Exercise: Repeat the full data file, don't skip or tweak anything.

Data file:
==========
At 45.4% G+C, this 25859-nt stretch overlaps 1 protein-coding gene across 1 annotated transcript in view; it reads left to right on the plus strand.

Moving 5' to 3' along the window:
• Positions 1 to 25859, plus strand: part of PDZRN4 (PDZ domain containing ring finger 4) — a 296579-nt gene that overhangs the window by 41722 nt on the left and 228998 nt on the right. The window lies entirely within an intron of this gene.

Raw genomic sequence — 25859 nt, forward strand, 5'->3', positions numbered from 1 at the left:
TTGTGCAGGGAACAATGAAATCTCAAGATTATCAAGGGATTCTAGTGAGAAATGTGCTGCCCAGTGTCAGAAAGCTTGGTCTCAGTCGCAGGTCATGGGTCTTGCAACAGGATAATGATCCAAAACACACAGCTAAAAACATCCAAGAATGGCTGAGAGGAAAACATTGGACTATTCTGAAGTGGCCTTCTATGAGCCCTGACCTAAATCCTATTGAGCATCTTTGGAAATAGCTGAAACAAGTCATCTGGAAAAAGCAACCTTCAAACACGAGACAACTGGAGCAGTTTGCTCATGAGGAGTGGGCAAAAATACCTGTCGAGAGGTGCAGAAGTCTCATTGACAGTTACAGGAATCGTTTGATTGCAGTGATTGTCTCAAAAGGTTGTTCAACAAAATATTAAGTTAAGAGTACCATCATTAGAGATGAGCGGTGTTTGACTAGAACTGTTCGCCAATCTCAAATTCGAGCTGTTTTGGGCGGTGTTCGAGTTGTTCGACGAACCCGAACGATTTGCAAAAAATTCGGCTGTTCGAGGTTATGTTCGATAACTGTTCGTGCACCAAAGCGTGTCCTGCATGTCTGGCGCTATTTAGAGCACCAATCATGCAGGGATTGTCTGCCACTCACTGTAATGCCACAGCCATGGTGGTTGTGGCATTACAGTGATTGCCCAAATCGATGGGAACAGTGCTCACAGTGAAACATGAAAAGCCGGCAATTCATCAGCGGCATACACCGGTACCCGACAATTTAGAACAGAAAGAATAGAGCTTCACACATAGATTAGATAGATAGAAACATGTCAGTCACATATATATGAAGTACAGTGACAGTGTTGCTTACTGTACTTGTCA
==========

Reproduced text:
At 45.4% G+C, this 25859-nt stretch overlaps 1 protein-coding gene across 1 annotated transcript in view; it reads left to right on the plus strand.

Moving 5' to 3' along the window:
• Positions 1 to 25859, plus strand: part of PDZRN4 (PDZ domain containing ring finger 4) — a 296579-nt gene that overhangs the window by 41722 nt on the left and 228998 nt on the right. The window lies entirely within an intron of this gene.

Raw genomic sequence — 25859 nt, forward strand, 5'->3', positions numbered from 1 at the left:
TTGTGCAGGGAACAATGAAATCTCAAGATTATCAAGGGATTCTAGTGAGAAATGTGCTGCCCAGTGTCAGAAAGCTTGGTCTCAGTCGCAGGTCATGGGTCTTGCAACAGGATAATGATCCAAAACACACAGCTAAAAACATCCAAGAATGGCTGAGAGGAAAACATTGGACTATTCTGAAGTGGCCTTCTATGAGCCCTGACCTAAATCCTATTGAGCATCTTTGGAAATAGCTGAAACAAGTCATCTGGAAAAAGCAACCTTCAAACACGAGACAACTGGAGCAGTTTGCTCATGAGGAGTGGGCAAAAATACCTGTCGAGAGGTGCAGAAGTCTCATTGACAGTTACAGGAATCGTTTGATTGCAGTGATTGTCTCAAAAGGTTGTTCAACAAAATATTAAGTTAAGAGTACCATCATTAGAGATGAGCGGTGTTTGACTAGAACTGTTCGCCAATCTCAAATTCGAGCTGTTTTGGGCGGTGTTCGAGTTGTTCGACGAACCCGAACGATTTGCAAAAAATTCGGCTGTTCGAGGTTATGTTCGATAACTGTTCGTGCACCAAAGCGTGTCCTGCATGTCTGGCGCTATTTAGAGCACCAATCATGCAGGGATTGTCTGCCACTCACTGTAATGCCACAGCCATGGTGGTTGTGGCATTACAGTGATTGCCCAAATCGATGGGAACAGTGCTCACAGTGAAACATGAAAAGCCGGCAATTCATCAGCGGCATACACCGGTACCCGACAATTTAGAACAGAAAGAATAGAGCTTCACACATAGATTAGATAGATAGAAACATGTCAGTCACATATATATGAAGTACAGTGACAGTGTTGCTTACTGTACTTGTCA